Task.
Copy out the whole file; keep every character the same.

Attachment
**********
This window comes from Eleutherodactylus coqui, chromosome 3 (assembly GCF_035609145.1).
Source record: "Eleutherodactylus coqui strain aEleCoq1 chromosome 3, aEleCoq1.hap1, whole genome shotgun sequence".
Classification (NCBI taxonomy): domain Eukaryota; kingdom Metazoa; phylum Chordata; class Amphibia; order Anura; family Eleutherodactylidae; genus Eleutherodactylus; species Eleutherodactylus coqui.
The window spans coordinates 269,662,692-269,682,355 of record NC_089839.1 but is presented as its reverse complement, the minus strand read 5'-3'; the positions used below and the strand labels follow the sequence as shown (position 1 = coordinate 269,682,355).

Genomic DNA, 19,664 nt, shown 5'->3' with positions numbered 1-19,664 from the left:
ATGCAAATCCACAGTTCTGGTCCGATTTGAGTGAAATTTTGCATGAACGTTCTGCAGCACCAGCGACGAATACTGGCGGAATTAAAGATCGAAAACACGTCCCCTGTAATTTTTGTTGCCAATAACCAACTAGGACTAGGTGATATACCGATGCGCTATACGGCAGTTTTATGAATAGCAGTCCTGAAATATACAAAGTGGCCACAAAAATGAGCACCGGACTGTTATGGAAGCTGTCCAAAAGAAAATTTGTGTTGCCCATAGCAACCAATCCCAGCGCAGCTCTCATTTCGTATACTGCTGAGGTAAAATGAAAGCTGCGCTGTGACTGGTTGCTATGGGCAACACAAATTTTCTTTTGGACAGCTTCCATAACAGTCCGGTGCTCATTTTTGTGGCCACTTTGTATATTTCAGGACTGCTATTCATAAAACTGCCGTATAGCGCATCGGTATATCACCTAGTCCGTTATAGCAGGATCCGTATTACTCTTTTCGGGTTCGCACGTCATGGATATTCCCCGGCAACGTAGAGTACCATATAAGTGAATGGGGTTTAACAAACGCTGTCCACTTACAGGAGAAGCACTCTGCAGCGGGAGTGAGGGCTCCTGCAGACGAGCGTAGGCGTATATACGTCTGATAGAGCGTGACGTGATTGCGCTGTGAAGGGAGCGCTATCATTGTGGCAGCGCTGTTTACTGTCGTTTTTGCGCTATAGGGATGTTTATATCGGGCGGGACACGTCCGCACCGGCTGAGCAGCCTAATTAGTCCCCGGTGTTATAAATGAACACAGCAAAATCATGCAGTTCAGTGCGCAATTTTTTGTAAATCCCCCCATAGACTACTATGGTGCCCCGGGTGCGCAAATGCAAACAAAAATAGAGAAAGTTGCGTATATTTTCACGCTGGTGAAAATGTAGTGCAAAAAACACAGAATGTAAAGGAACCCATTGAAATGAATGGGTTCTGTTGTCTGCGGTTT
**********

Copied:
This window comes from Eleutherodactylus coqui, chromosome 3 (assembly GCF_035609145.1).
Source record: "Eleutherodactylus coqui strain aEleCoq1 chromosome 3, aEleCoq1.hap1, whole genome shotgun sequence".
Classification (NCBI taxonomy): domain Eukaryota; kingdom Metazoa; phylum Chordata; class Amphibia; order Anura; family Eleutherodactylidae; genus Eleutherodactylus; species Eleutherodactylus coqui.
The window spans coordinates 269,662,692-269,682,355 of record NC_089839.1 but is presented as its reverse complement, the minus strand read 5'-3'; the positions used below and the strand labels follow the sequence as shown (position 1 = coordinate 269,682,355).

Genomic DNA, 19,664 nt, shown 5'->3' with positions numbered 1-19,664 from the left:
ATGCAAATCCACAGTTCTGGTCCGATTTGAGTGAAATTTTGCATGAACGTTCTGCAGCACCAGCGACGAATACTGGCGGAATTAAAGATCGAAAACACGTCCCCTGTAATTTTTGTTGCCAATAACCAACTAGGACTAGGTGATATACCGATGCGCTATACGGCAGTTTTATGAATAGCAGTCCTGAAATATACAAAGTGGCCACAAAAATGAGCACCGGACTGTTATGGAAGCTGTCCAAAAGAAAATTTGTGTTGCCCATAGCAACCAATCCCAGCGCAGCTCTCATTTCGTATACTGCTGAGGTAAAATGAAAGCTGCGCTGTGACTGGTTGCTATGGGCAACACAAATTTTCTTTTGGACAGCTTCCATAACAGTCCGGTGCTCATTTTTGTGGCCACTTTGTATATTTCAGGACTGCTATTCATAAAACTGCCGTATAGCGCATCGGTATATCACCTAGTCCGTTATAGCAGGATCCGTATTACTCTTTTCGGGTTCGCACGTCATGGATATTCCCCGGCAACGTAGAGTACCATATAAGTGAATGGGGTTTAACAAACGCTGTCCACTTACAGGAGAAGCACTCTGCAGCGGGAGTGAGGGCTCCTGCAGACGAGCGTAGGCGTATATACGTCTGATAGAGCGTGACGTGATTGCGCTGTGAAGGGAGCGCTATCATTGTGGCAGCGCTGTTTACTGTCGTTTTTGCGCTATAGGGATGTTTATATCGGGCGGGACACGTCCGCACCGGCTGAGCAGCCTAATTAGTCCCCGGTGTTATAAATGAACACAGCAAAATCATGCAGTTCAGTGCGCAATTTTTTGTAAATCCCCCCATAGACTACTATGGTGCCCCGGGTGCGCAAATGCAAACAAAAATAGAGAAAGTTGCGTATATTTTCACGCTGGTGAAAATGTAGTGCAAAAAACACAGAATGTAAAGGAACCCATTGAAATGAATGGGTTCTGTTGTCTGCGGTTT